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There is a system with up to 256 nodes in db cluster. We need to replicate some data from one of them across to all others. But for every row to replicate there is a list of nodes where it must be replicated while on other nodes same row becomes orphan without one of parent table keys. To filter them out, or to prevent them from replicating needlessly, I'm trying to find a way to teach Slony to select nodes for replication however can't find such feature readily available. Has anyone tried it (customizing source code of its functions, etc.)?

_id,_text,_nodes
----------------
1   'one' {1,101} 
2   'two' {2,102}
256 '...' {0,256}

Row id=1 is then replicated to node 1 and 101, etc.

Similar discussion Replicating only significant records to specific database however doesn't point in the right direction yet.

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2 Answers 2

I don't see a way to do this directly. As I understand it, Slony sets replication destinations on the table, not row, level.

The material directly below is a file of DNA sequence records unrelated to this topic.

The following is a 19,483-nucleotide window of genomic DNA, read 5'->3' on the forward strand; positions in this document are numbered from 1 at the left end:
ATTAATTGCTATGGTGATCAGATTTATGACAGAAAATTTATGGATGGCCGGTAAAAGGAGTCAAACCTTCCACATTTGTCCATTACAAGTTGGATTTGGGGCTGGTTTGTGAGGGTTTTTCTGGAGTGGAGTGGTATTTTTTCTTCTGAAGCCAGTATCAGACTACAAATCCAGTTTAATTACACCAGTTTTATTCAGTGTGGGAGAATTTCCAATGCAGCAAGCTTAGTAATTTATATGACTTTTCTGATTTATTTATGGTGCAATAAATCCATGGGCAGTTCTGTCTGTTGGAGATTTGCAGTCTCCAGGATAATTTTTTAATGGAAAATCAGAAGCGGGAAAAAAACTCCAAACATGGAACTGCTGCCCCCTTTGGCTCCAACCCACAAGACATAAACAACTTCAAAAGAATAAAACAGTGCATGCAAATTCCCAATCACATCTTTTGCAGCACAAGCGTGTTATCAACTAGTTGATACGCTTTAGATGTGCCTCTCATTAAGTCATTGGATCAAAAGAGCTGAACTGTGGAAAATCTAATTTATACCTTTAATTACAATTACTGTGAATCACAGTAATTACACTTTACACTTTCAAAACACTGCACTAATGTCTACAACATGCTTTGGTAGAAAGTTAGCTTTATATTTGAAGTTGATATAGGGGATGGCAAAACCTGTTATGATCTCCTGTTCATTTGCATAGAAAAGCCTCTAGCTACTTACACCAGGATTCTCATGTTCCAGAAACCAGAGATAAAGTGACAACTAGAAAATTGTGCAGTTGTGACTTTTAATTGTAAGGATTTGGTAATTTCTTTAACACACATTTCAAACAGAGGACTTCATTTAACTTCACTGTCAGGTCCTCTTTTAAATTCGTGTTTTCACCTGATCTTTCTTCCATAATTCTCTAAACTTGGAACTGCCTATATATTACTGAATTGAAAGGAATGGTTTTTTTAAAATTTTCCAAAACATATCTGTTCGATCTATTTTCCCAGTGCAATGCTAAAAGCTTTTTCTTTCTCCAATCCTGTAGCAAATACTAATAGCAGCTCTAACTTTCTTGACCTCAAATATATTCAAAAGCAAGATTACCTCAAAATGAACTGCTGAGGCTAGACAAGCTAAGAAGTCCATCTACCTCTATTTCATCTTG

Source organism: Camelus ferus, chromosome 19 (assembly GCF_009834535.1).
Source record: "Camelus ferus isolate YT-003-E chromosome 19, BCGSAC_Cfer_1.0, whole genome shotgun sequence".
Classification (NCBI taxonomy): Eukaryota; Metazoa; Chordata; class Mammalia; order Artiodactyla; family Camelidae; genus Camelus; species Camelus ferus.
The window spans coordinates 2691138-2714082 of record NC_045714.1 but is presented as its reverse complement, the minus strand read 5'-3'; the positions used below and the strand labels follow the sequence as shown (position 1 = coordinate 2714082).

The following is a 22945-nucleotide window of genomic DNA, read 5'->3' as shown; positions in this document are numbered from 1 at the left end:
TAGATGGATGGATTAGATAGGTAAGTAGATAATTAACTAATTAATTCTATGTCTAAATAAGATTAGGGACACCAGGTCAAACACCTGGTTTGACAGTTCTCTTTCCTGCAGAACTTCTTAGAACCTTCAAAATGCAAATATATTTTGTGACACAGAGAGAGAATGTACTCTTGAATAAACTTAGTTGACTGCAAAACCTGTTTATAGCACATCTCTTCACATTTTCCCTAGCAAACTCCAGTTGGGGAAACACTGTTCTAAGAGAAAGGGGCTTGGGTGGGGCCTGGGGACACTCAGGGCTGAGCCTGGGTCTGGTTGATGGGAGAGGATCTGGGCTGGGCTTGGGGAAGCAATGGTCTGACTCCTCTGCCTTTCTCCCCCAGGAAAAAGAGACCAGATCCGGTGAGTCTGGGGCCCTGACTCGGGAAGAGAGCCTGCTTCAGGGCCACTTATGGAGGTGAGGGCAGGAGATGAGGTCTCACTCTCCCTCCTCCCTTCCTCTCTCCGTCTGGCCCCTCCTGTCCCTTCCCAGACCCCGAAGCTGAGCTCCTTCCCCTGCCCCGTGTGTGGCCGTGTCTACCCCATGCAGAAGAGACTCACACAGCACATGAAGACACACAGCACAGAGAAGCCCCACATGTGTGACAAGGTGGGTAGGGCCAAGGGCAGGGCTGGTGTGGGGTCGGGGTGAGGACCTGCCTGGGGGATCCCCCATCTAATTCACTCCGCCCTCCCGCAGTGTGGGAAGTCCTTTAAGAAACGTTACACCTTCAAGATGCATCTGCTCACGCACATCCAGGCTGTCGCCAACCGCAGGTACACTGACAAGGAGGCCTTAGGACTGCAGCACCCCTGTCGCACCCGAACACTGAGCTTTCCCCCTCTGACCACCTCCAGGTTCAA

How I would solve this specific problem would be to materialize views based on replication destination group, and then use triggers to maintain those. Slony should then be able to replicate these tables to the slaves. I don't know if you can have triggers on the slaves that populate the main tables, but if not, there are ways around that. This requires decoupling the initial tables from the replication, and adds some complexity, of course.

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Materialized view? Seems we'll duplicate our data plus additional overhead in maintaining it with triggers. On top of it it's difficult to trace errors in triggers because they do not interrupt update transactions that start them. I'm not sure the system in question allows it. I'm beginning to think more in the direction of hacking Slon source code somehow, like bounce ins/updates on slave if new row violates integrity check. Or maybe use a different replication engine? I hear xDB Enterprise has some sort of "row filter". –  Gonki Oct 4 '12 at 9:42
    
Oh I agree, hence the "and adds complexity." I just don't see an alternative. –  Chris Travers Oct 4 '12 at 10:13
    
Actually I do see an alternative which would be to break out VIM and hack on the Slony source code. –  Chris Travers Oct 4 '12 at 10:13
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I was able to achieve this with PGQ using push-pull queuing schema. Biggest challenge was programming consumers correctly but now it works great! Also faster than Slon.

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